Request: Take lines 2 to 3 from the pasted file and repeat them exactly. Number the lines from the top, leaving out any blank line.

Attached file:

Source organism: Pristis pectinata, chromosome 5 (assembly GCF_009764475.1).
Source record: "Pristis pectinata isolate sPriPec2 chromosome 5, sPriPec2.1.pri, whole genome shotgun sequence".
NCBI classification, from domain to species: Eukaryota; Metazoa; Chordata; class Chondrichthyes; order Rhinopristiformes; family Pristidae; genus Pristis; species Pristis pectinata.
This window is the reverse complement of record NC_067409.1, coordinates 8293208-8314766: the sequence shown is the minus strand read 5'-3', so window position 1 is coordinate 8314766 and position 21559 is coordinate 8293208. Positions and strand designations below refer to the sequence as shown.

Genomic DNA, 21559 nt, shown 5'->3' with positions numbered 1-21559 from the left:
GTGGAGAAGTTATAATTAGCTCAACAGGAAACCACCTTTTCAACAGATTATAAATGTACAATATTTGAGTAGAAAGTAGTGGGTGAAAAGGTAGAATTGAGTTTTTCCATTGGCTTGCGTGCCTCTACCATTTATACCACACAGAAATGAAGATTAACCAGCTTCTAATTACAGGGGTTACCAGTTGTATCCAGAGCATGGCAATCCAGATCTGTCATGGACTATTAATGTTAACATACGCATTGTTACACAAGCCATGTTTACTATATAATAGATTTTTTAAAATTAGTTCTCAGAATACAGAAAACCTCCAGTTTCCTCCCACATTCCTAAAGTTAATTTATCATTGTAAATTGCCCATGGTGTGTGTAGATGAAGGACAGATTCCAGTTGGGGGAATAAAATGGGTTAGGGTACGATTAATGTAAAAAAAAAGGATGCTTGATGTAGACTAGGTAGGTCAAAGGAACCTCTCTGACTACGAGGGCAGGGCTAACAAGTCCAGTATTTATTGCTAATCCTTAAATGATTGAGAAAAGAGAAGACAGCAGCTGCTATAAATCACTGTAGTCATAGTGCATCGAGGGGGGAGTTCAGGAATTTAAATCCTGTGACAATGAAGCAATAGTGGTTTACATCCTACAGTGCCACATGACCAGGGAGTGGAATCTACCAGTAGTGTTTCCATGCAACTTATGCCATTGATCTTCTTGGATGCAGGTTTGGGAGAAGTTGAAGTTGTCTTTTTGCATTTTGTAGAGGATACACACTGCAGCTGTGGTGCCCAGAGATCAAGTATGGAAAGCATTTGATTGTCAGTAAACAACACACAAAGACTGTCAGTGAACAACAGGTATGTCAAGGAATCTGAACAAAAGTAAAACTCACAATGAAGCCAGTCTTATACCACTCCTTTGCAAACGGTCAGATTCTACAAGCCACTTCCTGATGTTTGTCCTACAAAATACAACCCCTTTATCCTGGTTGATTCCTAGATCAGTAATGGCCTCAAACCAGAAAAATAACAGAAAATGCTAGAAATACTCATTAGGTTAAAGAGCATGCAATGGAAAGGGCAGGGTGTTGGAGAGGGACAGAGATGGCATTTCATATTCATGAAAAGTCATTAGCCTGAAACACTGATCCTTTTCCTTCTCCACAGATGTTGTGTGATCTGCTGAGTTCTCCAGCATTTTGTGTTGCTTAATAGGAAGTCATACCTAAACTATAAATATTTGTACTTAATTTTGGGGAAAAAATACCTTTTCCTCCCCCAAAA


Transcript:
Source record: "Pristis pectinata isolate sPriPec2 chromosome 5, sPriPec2.1.pri, whole genome shotgun sequence".
NCBI classification, from domain to species: Eukaryota; Metazoa; Chordata; class Chondrichthyes; order Rhinopristiformes; family Pristidae; genus Pristis; species Pristis pectinata.